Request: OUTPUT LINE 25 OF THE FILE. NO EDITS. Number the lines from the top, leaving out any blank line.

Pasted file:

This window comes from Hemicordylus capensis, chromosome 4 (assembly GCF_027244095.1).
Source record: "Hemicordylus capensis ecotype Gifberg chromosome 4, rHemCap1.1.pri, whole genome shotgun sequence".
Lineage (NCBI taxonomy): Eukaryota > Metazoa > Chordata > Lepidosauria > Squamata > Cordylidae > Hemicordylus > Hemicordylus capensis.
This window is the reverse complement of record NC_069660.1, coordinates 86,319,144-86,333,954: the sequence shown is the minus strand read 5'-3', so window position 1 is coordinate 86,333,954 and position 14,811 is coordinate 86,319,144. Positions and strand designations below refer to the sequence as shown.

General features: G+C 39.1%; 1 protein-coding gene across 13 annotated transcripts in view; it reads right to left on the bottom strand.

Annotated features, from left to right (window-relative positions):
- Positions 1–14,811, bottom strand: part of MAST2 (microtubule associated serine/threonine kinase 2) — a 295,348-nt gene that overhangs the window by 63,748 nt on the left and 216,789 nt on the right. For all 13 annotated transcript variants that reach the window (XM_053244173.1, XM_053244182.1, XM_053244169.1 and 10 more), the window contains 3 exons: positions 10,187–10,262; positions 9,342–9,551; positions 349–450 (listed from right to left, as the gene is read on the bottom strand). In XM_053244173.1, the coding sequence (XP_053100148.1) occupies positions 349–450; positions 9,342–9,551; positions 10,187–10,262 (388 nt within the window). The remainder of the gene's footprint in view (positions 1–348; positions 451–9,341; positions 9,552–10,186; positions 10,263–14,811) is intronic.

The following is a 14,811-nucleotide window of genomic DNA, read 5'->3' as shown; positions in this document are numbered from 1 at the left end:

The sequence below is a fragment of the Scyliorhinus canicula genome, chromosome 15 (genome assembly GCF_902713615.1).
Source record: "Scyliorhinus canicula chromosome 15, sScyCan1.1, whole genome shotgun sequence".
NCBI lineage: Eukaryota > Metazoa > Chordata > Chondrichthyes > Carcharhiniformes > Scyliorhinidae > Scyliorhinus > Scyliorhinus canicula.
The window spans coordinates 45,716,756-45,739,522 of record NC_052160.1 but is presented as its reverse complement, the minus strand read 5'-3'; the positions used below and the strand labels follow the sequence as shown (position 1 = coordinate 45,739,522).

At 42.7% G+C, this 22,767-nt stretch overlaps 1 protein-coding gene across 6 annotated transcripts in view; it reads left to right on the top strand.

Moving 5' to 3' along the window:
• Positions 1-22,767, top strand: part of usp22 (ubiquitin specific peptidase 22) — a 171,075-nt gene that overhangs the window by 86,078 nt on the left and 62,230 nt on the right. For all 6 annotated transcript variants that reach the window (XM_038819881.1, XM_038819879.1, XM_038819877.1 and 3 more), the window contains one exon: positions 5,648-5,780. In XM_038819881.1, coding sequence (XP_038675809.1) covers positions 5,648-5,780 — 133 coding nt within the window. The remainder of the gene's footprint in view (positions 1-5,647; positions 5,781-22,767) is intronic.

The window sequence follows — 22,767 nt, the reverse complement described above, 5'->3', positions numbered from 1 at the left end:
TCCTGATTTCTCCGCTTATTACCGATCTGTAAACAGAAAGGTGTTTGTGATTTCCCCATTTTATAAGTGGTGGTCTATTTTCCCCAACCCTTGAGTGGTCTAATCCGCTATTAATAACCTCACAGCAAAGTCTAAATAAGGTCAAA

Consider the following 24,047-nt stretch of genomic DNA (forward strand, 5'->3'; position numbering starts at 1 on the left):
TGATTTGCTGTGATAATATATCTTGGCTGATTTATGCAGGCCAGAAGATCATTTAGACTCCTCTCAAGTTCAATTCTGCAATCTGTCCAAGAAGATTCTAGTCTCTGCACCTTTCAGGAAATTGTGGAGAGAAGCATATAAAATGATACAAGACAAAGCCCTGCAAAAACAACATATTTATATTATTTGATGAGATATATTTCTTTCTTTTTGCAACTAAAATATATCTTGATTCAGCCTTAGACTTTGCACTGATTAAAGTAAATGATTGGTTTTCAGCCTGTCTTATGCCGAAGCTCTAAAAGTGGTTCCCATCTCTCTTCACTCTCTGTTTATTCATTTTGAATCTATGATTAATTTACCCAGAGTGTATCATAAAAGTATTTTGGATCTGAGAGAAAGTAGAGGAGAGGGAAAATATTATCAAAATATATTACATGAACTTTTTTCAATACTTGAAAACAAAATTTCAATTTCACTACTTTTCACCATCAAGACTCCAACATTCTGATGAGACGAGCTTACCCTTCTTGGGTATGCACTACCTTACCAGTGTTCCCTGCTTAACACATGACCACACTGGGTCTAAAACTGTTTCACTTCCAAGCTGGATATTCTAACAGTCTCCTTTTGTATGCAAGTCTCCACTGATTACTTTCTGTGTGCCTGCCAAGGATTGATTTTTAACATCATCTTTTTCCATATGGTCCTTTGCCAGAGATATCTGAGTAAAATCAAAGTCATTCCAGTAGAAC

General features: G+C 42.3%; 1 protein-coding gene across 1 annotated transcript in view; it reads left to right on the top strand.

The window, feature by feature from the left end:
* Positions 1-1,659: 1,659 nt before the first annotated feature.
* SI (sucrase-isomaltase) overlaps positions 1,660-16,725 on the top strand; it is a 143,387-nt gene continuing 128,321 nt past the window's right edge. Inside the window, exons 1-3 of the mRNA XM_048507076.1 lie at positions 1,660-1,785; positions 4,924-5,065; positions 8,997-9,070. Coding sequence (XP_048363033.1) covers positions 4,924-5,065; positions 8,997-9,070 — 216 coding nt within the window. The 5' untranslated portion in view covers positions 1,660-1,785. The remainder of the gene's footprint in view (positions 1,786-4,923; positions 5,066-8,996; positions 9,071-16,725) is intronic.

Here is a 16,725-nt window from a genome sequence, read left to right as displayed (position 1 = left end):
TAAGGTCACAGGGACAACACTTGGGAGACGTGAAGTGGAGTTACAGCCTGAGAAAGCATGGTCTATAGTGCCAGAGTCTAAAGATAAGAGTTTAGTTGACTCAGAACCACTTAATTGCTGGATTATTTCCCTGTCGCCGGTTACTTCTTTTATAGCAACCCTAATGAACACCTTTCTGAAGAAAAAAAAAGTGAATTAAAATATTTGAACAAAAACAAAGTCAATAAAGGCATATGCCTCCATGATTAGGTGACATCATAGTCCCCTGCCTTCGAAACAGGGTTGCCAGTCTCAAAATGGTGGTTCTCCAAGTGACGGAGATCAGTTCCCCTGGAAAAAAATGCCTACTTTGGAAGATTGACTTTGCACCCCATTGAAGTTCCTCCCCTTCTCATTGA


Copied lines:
TAAGGTCACAGGGACAACACTTGGGAGACGTGAAGTGGAGTTACAGCCTGAGAAAGCATGGTCTATAGTGCCAGAGTCTAAAGATAAGAGTTTAGTTGACTCAGAACCACTTAATTGCTGGATTATTTCCCTGTCGCCGGTTACTTCTTTTATAGCAACCCTAATGAACACCTTTCTGAAGAAAAAAAAAGTGAATTAAAATATTTGAACAAAAACAAAGTCAATAAAGGCATATGCCTCCATGATTAGGTGACATCATAGTCCCCTGCCTTCGAAACAGGGTTGCCAGTCTCAAAATGGTGGTTCTCCAAGTGACGGAGATCAGTTCCCCTGGAAAAAAATGCCTACTTTGGAAGATTGACTTTGCACCCCATTGAAGTTCCTCCCCTTCTCATTGA